# What's the difference between “generated by the collection of sets $\mathscr{B}$” and "with basis $\mathscr{B}$ in topology?

I'm reading Munkres 2nd ed. and I'm a bit confused by the language. When you consider a topology $\mathscr{T}$, are the following statements equivalent?

The topology $\mathscr{T}$ is generated by the collection of sets $\mathscr{B}$

The topology $\mathscr{T}$ has as its basis the collection of sets $\mathscr{B}$

Saying that $\mathscr B$ is a basis is a stronger claim than saying that it generates the topology.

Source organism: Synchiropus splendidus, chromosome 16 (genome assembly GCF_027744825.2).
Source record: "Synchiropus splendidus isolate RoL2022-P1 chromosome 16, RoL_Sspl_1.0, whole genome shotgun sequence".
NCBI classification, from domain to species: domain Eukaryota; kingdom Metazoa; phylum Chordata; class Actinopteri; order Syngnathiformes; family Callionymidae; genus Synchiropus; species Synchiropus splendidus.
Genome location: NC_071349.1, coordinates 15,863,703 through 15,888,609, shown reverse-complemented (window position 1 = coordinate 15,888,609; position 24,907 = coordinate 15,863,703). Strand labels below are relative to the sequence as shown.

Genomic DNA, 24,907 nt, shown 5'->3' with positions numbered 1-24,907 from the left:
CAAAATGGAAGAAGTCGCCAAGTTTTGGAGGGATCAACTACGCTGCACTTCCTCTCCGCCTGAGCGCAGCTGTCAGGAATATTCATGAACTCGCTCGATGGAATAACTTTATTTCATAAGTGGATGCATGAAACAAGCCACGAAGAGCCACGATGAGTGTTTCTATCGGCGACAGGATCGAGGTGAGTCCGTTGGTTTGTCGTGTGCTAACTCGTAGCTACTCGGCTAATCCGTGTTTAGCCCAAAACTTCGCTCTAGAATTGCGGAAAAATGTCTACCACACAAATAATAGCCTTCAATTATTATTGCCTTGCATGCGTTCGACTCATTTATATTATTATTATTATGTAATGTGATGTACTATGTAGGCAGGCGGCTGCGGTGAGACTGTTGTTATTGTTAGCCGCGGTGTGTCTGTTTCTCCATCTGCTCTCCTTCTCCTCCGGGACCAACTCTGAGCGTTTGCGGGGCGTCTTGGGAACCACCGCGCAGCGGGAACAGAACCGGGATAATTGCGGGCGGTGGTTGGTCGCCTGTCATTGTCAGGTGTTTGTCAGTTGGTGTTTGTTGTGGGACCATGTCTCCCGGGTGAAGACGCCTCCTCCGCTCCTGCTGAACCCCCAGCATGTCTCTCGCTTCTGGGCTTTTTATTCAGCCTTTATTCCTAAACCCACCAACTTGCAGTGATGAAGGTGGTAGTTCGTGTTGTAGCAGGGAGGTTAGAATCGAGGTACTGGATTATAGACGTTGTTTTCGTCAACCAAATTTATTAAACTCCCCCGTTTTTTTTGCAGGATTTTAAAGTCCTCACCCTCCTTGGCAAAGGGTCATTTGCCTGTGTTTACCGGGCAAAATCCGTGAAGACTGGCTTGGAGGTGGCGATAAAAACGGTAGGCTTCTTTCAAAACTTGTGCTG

When you say that $\mathscr B$ is a basis for the topology, you're claiming that every open set is a union of sets from $\mathscr B$.
When you say that $\mathscr B$ generates the topology, you may need to take intersections too in order to produce all open sets. (And, as an extreme case, $\bigcup\mathscr B$ may not be the entire space, but the entire space is still open, as it is required to).